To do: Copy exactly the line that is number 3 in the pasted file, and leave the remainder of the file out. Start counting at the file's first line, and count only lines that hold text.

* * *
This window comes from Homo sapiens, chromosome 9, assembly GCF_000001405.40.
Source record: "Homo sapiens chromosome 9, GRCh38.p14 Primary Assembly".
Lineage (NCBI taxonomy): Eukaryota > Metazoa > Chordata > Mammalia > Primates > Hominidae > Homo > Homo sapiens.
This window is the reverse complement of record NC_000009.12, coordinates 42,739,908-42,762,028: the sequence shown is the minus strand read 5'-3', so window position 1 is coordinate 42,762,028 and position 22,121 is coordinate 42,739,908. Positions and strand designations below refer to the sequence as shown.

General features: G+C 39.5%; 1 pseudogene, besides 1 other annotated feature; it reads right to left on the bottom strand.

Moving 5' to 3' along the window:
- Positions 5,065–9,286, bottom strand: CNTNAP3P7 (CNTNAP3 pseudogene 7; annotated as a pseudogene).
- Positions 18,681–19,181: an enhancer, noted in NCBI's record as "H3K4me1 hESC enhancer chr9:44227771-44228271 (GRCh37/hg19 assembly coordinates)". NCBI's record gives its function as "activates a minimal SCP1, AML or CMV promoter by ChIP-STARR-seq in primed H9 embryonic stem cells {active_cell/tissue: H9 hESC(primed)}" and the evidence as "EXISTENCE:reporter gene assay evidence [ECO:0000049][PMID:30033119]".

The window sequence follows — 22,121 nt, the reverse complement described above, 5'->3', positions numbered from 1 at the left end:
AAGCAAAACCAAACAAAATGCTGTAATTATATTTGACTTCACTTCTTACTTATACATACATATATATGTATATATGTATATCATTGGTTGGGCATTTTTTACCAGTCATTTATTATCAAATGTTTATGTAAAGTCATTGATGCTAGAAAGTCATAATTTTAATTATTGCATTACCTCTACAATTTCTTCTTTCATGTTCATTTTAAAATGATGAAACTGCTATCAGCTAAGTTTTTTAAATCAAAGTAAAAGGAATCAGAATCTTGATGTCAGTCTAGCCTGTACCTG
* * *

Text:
Lineage (NCBI taxonomy): Eukaryota > Metazoa > Chordata > Mammalia > Primates > Hominidae > Homo > Homo sapiens.